Legislature(2003 - 2004)
03/01/2004 01:35 PM Senate HES
* first hearing in first committee of referral
= bill was previously heard/scheduled
= bill was previously heard/scheduled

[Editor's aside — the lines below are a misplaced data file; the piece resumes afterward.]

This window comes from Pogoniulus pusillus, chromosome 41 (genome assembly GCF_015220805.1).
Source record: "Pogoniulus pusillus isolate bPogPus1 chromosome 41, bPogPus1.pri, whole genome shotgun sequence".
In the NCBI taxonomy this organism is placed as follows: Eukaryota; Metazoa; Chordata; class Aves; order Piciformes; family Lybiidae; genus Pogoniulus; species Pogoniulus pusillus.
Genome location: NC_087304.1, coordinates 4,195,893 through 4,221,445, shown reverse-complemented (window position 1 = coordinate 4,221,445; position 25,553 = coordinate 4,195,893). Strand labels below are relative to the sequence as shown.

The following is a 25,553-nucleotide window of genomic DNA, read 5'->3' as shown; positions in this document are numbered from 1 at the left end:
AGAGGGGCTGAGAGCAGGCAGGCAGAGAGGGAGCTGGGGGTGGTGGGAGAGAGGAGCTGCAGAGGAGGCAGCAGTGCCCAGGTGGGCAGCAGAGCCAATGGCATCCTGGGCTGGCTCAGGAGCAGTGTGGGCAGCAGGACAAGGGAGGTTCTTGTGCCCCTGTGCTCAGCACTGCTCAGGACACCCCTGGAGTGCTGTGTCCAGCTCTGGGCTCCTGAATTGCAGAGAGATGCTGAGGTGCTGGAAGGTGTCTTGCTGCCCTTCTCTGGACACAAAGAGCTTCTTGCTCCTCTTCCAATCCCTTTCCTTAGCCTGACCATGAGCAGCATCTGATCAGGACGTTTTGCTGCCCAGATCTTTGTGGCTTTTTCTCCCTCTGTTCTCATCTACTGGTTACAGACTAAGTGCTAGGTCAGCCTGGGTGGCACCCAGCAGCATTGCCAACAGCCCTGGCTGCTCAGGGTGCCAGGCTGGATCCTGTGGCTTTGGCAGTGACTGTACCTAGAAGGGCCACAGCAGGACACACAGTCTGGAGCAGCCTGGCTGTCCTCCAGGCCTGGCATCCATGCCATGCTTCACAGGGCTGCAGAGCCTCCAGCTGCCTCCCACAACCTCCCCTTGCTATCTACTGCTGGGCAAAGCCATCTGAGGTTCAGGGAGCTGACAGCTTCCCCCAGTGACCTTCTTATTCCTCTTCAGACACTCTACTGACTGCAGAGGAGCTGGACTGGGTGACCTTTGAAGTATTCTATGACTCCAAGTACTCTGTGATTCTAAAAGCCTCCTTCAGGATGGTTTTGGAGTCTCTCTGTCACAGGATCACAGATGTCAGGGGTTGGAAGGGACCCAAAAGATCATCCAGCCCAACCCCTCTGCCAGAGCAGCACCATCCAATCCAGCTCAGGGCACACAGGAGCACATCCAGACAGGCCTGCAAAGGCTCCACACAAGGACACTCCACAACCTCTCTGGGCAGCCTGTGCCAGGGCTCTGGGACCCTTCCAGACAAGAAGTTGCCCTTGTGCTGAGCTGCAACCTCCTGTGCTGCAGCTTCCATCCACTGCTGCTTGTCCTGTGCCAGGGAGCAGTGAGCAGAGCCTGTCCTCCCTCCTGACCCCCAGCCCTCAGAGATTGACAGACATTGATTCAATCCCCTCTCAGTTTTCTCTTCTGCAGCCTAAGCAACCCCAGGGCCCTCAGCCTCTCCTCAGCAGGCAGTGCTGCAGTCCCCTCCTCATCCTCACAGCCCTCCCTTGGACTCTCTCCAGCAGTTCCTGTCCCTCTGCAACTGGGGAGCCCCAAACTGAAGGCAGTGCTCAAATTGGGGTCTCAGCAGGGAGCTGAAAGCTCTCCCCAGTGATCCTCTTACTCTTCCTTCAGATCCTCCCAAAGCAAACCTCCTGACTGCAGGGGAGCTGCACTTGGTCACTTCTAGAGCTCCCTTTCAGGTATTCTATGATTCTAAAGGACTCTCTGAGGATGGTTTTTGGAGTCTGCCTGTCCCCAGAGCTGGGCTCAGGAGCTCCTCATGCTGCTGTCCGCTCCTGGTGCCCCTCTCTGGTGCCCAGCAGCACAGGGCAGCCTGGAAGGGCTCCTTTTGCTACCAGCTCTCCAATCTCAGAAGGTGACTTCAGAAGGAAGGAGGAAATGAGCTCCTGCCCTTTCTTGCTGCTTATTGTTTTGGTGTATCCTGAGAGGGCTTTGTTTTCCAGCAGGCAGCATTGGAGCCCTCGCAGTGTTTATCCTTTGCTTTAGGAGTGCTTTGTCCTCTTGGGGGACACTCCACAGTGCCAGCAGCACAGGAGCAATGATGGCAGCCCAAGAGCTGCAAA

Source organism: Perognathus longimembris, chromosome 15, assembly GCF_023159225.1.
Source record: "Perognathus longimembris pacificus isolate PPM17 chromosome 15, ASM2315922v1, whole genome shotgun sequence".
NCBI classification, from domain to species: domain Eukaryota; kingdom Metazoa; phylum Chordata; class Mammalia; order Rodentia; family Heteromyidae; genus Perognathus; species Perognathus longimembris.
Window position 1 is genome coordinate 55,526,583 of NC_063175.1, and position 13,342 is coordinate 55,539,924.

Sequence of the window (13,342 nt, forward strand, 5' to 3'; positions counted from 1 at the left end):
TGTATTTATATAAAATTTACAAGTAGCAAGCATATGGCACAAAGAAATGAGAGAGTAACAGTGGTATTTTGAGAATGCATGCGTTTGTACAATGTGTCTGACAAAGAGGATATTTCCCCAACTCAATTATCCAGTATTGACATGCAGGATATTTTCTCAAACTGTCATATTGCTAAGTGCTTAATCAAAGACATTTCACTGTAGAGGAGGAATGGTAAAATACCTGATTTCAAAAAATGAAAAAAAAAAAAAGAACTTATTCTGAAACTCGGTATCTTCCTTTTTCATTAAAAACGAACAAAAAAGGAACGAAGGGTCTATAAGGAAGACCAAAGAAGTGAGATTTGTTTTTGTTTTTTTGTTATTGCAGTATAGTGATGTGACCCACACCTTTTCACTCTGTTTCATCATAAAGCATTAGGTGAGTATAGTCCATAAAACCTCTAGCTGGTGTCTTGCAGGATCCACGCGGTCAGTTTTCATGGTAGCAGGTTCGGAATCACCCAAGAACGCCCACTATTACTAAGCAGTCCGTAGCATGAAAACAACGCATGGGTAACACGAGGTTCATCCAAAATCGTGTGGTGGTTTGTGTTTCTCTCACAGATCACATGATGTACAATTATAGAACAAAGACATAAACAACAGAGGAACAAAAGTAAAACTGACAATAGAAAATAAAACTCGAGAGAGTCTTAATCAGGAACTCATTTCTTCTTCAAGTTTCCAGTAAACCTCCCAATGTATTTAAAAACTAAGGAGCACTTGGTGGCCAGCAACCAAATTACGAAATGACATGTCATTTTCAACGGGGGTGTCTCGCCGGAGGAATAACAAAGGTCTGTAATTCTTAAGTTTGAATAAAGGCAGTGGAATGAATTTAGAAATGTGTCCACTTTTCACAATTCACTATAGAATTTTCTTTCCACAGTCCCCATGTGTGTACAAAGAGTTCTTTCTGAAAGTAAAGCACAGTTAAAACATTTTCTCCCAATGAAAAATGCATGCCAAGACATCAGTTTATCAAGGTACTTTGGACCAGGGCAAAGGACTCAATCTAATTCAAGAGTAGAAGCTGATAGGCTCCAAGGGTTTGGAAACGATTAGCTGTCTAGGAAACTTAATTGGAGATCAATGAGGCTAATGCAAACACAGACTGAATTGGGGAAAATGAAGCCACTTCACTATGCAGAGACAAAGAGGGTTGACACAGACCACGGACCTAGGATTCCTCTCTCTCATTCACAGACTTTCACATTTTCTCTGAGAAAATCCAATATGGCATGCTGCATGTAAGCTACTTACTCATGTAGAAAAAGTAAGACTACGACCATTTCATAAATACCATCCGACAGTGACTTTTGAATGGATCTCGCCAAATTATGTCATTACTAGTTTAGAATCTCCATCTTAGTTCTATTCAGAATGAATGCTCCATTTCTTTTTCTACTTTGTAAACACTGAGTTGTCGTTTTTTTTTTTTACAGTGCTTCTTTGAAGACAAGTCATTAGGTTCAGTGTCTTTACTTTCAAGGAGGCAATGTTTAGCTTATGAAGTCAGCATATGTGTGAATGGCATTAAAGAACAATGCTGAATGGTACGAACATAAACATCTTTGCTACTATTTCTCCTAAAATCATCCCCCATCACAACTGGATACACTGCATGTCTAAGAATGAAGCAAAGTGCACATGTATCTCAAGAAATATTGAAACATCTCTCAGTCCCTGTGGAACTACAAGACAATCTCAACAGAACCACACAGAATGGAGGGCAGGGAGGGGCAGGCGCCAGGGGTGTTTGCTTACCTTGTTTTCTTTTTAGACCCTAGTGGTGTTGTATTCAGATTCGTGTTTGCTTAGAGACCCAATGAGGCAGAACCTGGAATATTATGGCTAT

SB 91-INCREASE AMT OF BASE STUDENT ALLOCATION MR. RICHARD BENAVIDES, staff to Senator Bettye Davis, presented SSSB 91 on behalf of the sponsor. He said originally SSSB 91 was introduced last February. SSSB 91 brings the base student allocation to $4,600 and includes an inflation-proofing provision and an annual increase for class size reduction and compliance with the NCLB act. He said he wanted to echo statements of the previous two speakers that the time has come to look into changing the base student allocation. CHAIR DYSON asked if the department wanted to testify on the three bills. MR. EDDY JEANS, Manager of the School Finance and Facilities Section, Department of Education and Early Development (DEED), testified that fiscal notes have been prepared for each of the three bills. Analysis includes additional local contributions or local caps that will be increased by each district. The department believes the increase in state support goes hand-in- hand with increased local support, and wanted to show the impacts of those dollar amounts on districts' abilities to contribute additional local revenue. He mentioned looking forward to working further on this issue in Senate Finance. CHAIR DYSON then took public testimony. MS. ANDI STORY, a parent of three children in the Juneau School district and also a Juneau School Board member, testified as follows: I became interested in running for the school board because the class sizes were getting high in Juneau and I felt that public education was going down. I ran and now I'm seeing the realities of what the school board members are facing across the state. The increase to the PERS/TRS contribution is $1 million to the Juneau School District alone, and much more to the bigger school districts. Eighty-eight percent of the Juneau School District budget is salaries and benefits and we cannot absorb a cost of this size without negatively impacting class sizes. The current ratio in our high school in Juneau is 31 students per classroom teacher, 31 in the middle school, and about 25 in elementary. This is not quality in my opinion. Quality is eroding across Alaska without a long-term plan for providing for adequate education. Without increases in cost for living expenses, students hurt. In Juneau alone, increases in property taxes, property insurance, liability insurance, and workers' comp [indisc.] will be $202,000, next year. Just flat funding is not enough to retain quality. In order to pay the $202,000 it comes out of programs or class sizes. The requirements of NCLB and the exit exams, again, we see pockets of students who aren't performing, so we need to provide extra math teachers, tutors; we have to pull those teachers out of teaching other classes, so then the class sizes go up again. And so students are hurting because of all these factors. I had signed up to testify under all three [bills] and I will say to you that SB 1 is too little - SB 14 and SB 91 - SB 91 actually provides for this cost of living, and to make us be more than mediocre schools. I believe we are mediocre schools and people are not going to stay here, we are not going to attract people unless we invest in putting dollars into providing quality education and programs. 2:22 p.m. MS. MELODY DOUGLAS testified via teleconference that she supports additional funding to public education but wanted to speak specifically in support of SSSB 14. She said that $4,500 has been the needed figure in the Kenai Peninsula for several years, and as the chief financial officer, when she calculated the numbers for the Kenai School District, $4,570 would hold them on par with FY 04. This includes an accounting for the PERS/TRS rate; if that were not factored in, $4,392 would be needed to hold them equal to FY 04. She recalled that 10 percent of the classroom staff was cut last year, so they are well in excess of $4,500 and [indisc.] to try to give back to some level of normalcy from an educational classroom standpoint. MR. MIKE FORD, parent of a second grader in the Juneau School System, said he spends time in the classroom and also in Juneau School District budget negotiations. He said the system is stressed because there aren't resources to meet the standards the Legislature has created, and the system won't work unless there are resources to meet those standards. The state is obsessed with the PFD, but he submits there is no system that pays better dividends than the public school system. By investing in that system, dividends pay off for years. He said if the Legislature is truly a reflection of public priorities, the priorities are to increase funding for public education. Juneau has a $2 million budget gap. That means fewer teachers and larger class sizes. That trend needs to be reversed. MS. KATEY MANGELSDORF, parent of three children, testified via teleconference and said she would support using part of the earnings from the Permanent Fund. TAPE 04-10, SIDE B MS. MANGELSDORF continued as follows: My main reason for speaking today is to encourage you to put aside differences of opinion, don't look at what has been done or what has not been done, but answer this question with clarity of thought. "What can we do right here today to ensure the children of the state of Alaska will have a good, sound education?" I know you know every school in the state is hurting terribly. You also know how to work with the finances to find a solution. The funding formula needs to be increased in a significant way. What is proposed will not meet the needs of the schools in Alaska. Of one thing I am sure: There is a solution. I know you can find it if you focus on the one question I stated. Ideas are beginning to grow. Build on these ideas. Forget the past and look at the legacy you can set in place for our children. Please do what is right and good. I want to trust your good judgment. And I will support what is necessary to guarantee my children and the children in Alaska to get the solid, well-rounded education they deserve and need. MS. MARY HAKALA, a parent of three children and coordinator for "Alaska Kids Count," noted there were quite a few members of that organization in the room. She said a month ago there were a handful of parents, whereas now "Alaska Kids Count" is a statewide network of 400 parents, community members, and grandparents. She told members parents were seeing the damage and the regression that has occurred and will occur if "you don't act." She said membership consists of volunteers, both in and out of the classroom. Members see the system is strapped with the current level of funding. She expressed appreciation for anything that can be done to prevent dire consequences from happening if action is not taken regarding cuts due to the PERS/TRS issue and escalating costs due to inflation. She stated that merely putting a band-aide on doesn't address the systemic issue. She said they were asking not only for impending cutbacks to be taken care of, but also to rejuvenate the schools and to take the discussion to "Yes, we support education." MR. CARL ROSE testified that there are problems with PERS/TRS, and with depleted resources available for maintenance and operation of schools. He stated it matters whether the PERS/TRS issue is addressed from inside a formula or not. He said regarding monies distributed inside a formula, because of calculations and the eroding floor, dollars directed toward a specific issue might not reach there because it is impacted by the distribution of funds and the foundation formula. SENATOR GUESS commented that from her calculations, $4,590 was needed to hold districts harmless on PERS/TRS, if it goes inside the formula. MR. DAVE JONES, Director of Finance for the Kodiak Island Borough School District, and father of several children, testified as follows: Kodiak is in the same condition as districts across the state. To just maintain our current programs, we're facing a $2,047,000 revenue deficit. Roughly half a million of that is related to declining enrollments, so I'm not going to come to you and ask for that; we need to deal with that internally. This leaves us with $1.5 million deficit of that. Approximately $700,000 is related to retirement system increases. I'm going to be an optimist and believe that you [indisc.] solve that problem as a separate issue. This leaves us with a little over $800,000 deficit that's related to increases in salaries, benefits, fuel, costs, freight costs, etc. We're at the cap in Kodiak and we can't look locally for any additional help. The solution for us has to come at the state level. That's why I want to thank you for considering the bills that are before you today. I think it's imperative that the bills that come out of your committee that are brought forward with the substantial increases to the base student allocation, [indisc.] for the fixed cost increases we incur. If you set the retirement issue aside, SB 1 gives us about half the money we need to get to the cost increases we're looking at. A $200 increase, with the corresponding ability to increase local support would let us continue the programs that we have today. I'm going to take five seconds to tell you that I'm throwing my 'dad hat on' and tell you that I want you to tax me. I want to pay an income tax. I want to use the permanent fund earnings. And I want you to let me help pay for my children's education by doing that. 2:33 p.m. MR. GERRY DONOHOE, parent of two children in the Juneau School District, said he and his family could have moved anywhere in the world, but they chose to move back to Juneau because of the quality of life and the great community. One of the only compromises was the declining state of the educational system. He said they were lucky in Pennsylvania because the kids had 18 - 20 students in their public school classrooms. That school district spent $8,500 on each enrollee. He stated, "If you want to attract people to Alaska, if you want to show progress in the state, you've got to increase state education funding." MS. MARY FRANCIS, Executive Director of Alaska Council of School Administrators (ACSA), testified that all of the school districts support the additional base student allocation and would be grateful for any support, the higher the better to keep pace. As a former superintendent, she said it was incredible how erosion can occur in a year or two, and it might take eight to ten years to reinstate some programs; good people providing services will not be there and it's very hard to build programs back. She supports consideration of these bills. MS. AMY LUJAN, Business Manager in the Nome School District, testified that Nome needs a $200 increase in basic needs to keep on par with FY 04. She explained that about two thirds, or $134 would be for PERS/TRS, and about one third would be for insurance and other increases encountered in planning for next year. This still doesn't take into account cuts in programs in the past few years. There are fewer junior and senior high school offerings. There are larger class sizes, which is especially problematic for elementary school. The nurse, social worker, elementary assistant principal, and one of the two counselor positions have been cut. There are fewer aides, some large deferred maintenance needs, and professional development is not paid for out of the school district general fund; professional development is from grants. This is difficult when trying to implement state and federal requirements for quality schools. The $200 increase in basic needs won't bring back the cuts just mentioned, but would help with PERS/TRS and basic cost increases such as insurance and inflation. MR. STUART COHEN, parent of two children in the Juneau School District, reflected that his own third grade class had 34 students, but class composition didn't include students with behavioral or learning problems. He pointed out that our society has chosen to no longer place those children in separate classrooms, condemning them to a lifetime of limited economic possibilities. He also noted that if one has taught school or worked with groups of kids, the reality is that one or two kids who have difficulty learning or focusing can make the class 20 percent or 30 percent harder and limit what the other kids can learn. He said it was important to realize that talk about class size is of real concern, and he urged members to give as much money as possible to the schools. MS. SELINA EVERSON, representing the Alaska Native Sisterhood, said she has four grandchildren in the school system, and expressed concern for adequate funding, especially in the village areas where "her people reside." She said, "Our history should be taught in the school system and I can't believe that it has been this long. Because when you understand another race, you understand and can tolerate that person. You understand where they're coming from." She said the teachers called her dyslexic grandchild "stupid" and this was hurtful. In short, the funding should not be cut. She said her parents used to pay a school tax, and she would be willing to pay a school tax for her grandchildren and her great grandchildren. And she would be willing to pay an income tax. MR. TIM STEELE testified from Anchorage and mentioned 332 jobs, program cuts, increase in class size, and so forth. Regarding solutions, he said the state is at a breaking point, and additional funding is necessary. The superintendent has indicated that about $238 will hold us harmless, assuming PERS/TRS is outside. Just making it is not sufficient; adequacy and sustainability need to be addressed. These Senate bills don't have HB 471's two percent cost of living. We need some way to not be back in this same fix, year after year. Legislative research shows that $252 in purchasing power has been lost since 1999. 2:45 p.m. SENATOR GUESS said since Senator Davis wasn't there to speak to her bill, she offered that SSSB 91 inflation-proofs the foundation formula for future years. MS. CHRIS MOORE, mother of four children and representing Valley Voices for Children, an organization from the Mat-Su, testified that children's needs are not being met. Children are not receiving an adequate education and deserve a quality education. Although she loves living in Alaska, the education issue is looming like a dark cloud. She said she advocates for an inflation-proofing component in the foundation formula. MR. BOB DOYLE, Chief School Administrator for the Mat-Su Valley School District, representing about 14,000 children and their parents, suggested a three-prong approach. This includes an increase to the base student allocation of $210, which would be sufficient as long as TRS/PERS cost increases from this year were also dealt with, and it could be either inside or outside the formula. Also, as the base student allocation is moved up, we're able to get additional support from the local assembly to get full support for the schools, as well. With that approach, we would be held harmless this year and the focus could be on improving student learning and getting on with efforts in curriculum alignment. CHAIR DYSON asked if anybody wanted to add to his/her testimony. MR. COHEN addressed the issue of taxes, saying that he was already taxed so to speak, because he writes checks to the school, as do other parents. In his 20 years in business, traveling to countries such as Mongolia or Argentina, he has observed different philosophies of taxation, ranging from communist China to Bolivia. In some countries, people in charge have a philosophy of not re-distributing wealth through taxation and because they have been "too successful" in implementing that philosophy, educational systems are such that the wealthy children go to excellent private schools. However, if you're of the middle class, your child probably goes to a church-run Catholic school and gets an O.K. education, whereas if you're living in poverty as 60 to 95 percent of the country's population does, your child probably has to share a pencil at school. Those countries have lost much of their human capital, as represented by their children, and for other reasons also, they'll never get out of the situations they're in. He asked members to consider, "A little bit of taxation can be a good thing." CHAIR DYSON closed public testimony. SENATOR WAGONER mentioned that $4,500 would hold the district harmless for 2004, and PERS would be outside of that. He wanted to reiterate for the record, that for the year prior to that, Kenai Peninsula Borough School District cut an additional 56 positions, amounting to about $2.5 million. He said the discrepancy was due to his thinking of 2003, not 2004. He said they have been cutting for a long time, and that "I stick pretty tight to the $4,500 without the PERS being in it. That would heal a little bit of the problems they've got on student numbers and classroom numbers." SENATOR GREEN said the discussion has been on whether these funding pieces were handled separately, and questioned if it would be better for funds to go directly to retirement and benefits - a portion of it - and not accrue to the school district. Or, would it be necessary to send it directly to the district and, in turn, pay for a portion of PERS/TRS? She said this information was still important, and the conversation was continuing. SENATOR GREEN moved to report SSSB 1 out of committee with individual recommendations and attached fiscal note. CHAIR DYSON asked if there was any objection. There being none, it was so ordered. SENATOR GUESS moved to report SSSB 91 out of committee with individual recommendation and attached fiscal note. CHAIR DYSON asked if there was any objection. Seeing none, it was so ordered. SENATOR GUESS moved to report SSSB 14 out of committee with individual recommendations and attached fiscal note. CHAIR DYSON asked if there was any objection. Seeing none, it was so ordered. SENATOR GUESS said since others in committee were in Senate Finance while she wasn't, she told members that PERS/TRS is not a one-time hit, and that serious consideration needs to be given to putting it in the foundation formula. She said this issue would need to be dealt with in multiple years, and we don't know what will happen with the market, which caused this problem to begin with. She suggested that as a policy matter, one-time money sometimes does more harm than good over the long run, although this isn't a one-time problem. Anchorage looks at $22 million as part of PERS/TRS. Every district is going to deal with this next year. She recommended putting it in, and keeping all districts harmless. SENATOR GUESS told members that because the minority has been recently criticized for not making policy intentions clear [enough], that Democrats believe SSSB 91 is the best policy for education funding. Democrats will be offering amendments on the Floor if they're not in the final bill. She said, "I don't want to surprise anyone, since we got criticized for some reason for not giving you guys enough heads-up, so I'm just on the record, stating that." SENATOR GREEN said she believed there was still more information to follow on the PERS/TRS issue, particularly because of the board meeting scheduled for the third week in March. She noted that the numbers continue to float, so there needs to be sensitivity to that. There being no further business to come before the committee, Chair Dyson adjourned the meeting at 2:58 p.m.